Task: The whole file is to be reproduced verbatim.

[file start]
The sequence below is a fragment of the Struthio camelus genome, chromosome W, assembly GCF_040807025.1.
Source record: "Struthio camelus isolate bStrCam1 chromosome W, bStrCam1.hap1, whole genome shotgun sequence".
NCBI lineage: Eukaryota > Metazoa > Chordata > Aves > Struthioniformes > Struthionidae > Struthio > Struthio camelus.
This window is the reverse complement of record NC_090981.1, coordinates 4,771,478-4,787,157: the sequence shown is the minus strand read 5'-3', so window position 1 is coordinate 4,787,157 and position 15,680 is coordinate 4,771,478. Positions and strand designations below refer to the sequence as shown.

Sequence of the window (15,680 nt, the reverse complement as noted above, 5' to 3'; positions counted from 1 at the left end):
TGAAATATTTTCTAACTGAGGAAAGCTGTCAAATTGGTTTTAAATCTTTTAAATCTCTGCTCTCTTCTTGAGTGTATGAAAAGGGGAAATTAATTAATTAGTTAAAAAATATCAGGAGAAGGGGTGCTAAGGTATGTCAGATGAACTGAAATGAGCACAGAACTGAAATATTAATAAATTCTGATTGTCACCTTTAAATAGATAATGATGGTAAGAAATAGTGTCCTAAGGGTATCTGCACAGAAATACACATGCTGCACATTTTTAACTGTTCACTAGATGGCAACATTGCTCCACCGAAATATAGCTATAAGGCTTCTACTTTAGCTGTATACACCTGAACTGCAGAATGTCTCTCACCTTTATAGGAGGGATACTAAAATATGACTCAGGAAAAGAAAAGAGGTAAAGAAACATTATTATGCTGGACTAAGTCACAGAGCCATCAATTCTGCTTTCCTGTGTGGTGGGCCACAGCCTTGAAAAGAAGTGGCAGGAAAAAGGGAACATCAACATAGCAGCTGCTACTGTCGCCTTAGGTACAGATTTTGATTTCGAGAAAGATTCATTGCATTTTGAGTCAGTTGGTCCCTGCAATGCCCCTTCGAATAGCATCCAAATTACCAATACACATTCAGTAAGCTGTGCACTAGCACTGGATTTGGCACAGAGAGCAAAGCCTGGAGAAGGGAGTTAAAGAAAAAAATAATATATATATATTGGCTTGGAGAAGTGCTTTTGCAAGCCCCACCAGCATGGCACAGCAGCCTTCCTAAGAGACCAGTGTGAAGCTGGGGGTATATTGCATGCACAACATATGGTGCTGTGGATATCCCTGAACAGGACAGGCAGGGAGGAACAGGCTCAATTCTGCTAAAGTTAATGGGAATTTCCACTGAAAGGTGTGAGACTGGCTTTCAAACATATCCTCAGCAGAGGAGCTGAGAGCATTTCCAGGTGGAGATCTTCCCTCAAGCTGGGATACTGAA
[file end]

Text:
The sequence below is a fragment of the Struthio camelus genome, chromosome W, assembly GCF_040807025.1.
Source record: "Struthio camelus isolate bStrCam1 chromosome W, bStrCam1.hap1, whole genome shotgun sequence".
NCBI lineage: Eukaryota > Metazoa > Chordata > Aves > Struthioniformes > Struthionidae > Struthio > Struthio camelus.
This window is the reverse complement of record NC_090981.1, coordinates 4,771,478-4,787,157: the sequence shown is the minus strand read 5'-3', so window position 1 is coordinate 4,787,157 and position 15,680 is coordinate 4,771,478. Positions and strand designations below refer to the sequence as shown.

Sequence of the window (15,680 nt, the reverse complement as noted above, 5' to 3'; positions counted from 1 at the left end):
TGAAATATTTTCTAACTGAGGAAAGCTGTCAAATTGGTTTTAAATCTTTTAAATCTCTGCTCTCTTCTTGAGTGTATGAAAAGGGGAAATTAATTAATTAGTTAAAAAATATCAGGAGAAGGGGTGCTAAGGTATGTCAGATGAACTGAAATGAGCACAGAACTGAAATATTAATAAATTCTGATTGTCACCTTTAAATAGATAATGATGGTAAGAAATAGTGTCCTAAGGGTATCTGCACAGAAATACACATGCTGCACATTTTTAACTGTTCACTAGATGGCAACATTGCTCCACCGAAATATAGCTATAAGGCTTCTACTTTAGCTGTATACACCTGAACTGCAGAATGTCTCTCACCTTTATAGGAGGGATACTAAAATATGACTCAGGAAAAGAAAAGAGGTAAAGAAACATTATTATGCTGGACTAAGTCACAGAGCCATCAATTCTGCTTTCCTGTGTGGTGGGCCACAGCCTTGAAAAGAAGTGGCAGGAAAAAGGGAACATCAACATAGCAGCTGCTACTGTCGCCTTAGGTACAGATTTTGATTTCGAGAAAGATTCATTGCATTTTGAGTCAGTTGGTCCCTGCAATGCCCCTTCGAATAGCATCCAAATTACCAATACACATTCAGTAAGCTGTGCACTAGCACTGGATTTGGCACAGAGAGCAAAGCCTGGAGAAGGGAGTTAAAGAAAAAAATAATATATATATATTGGCTTGGAGAAGTGCTTTTGCAAGCCCCACCAGCATGGCACAGCAGCCTTCCTAAGAGACCAGTGTGAAGCTGGGGGTATATTGCATGCACAACATATGGTGCTGTGGATATCCCTGAACAGGACAGGCAGGGAGGAACAGGCTCAATTCTGCTAAAGTTAATGGGAATTTCCACTGAAAGGTGTGAGACTGGCTTTCAAACATATCCTCAGCAGAGGAGCTGAGAGCATTTCCAGGTGGAGATCTTCCCTCAAGCTGGGATACTGAA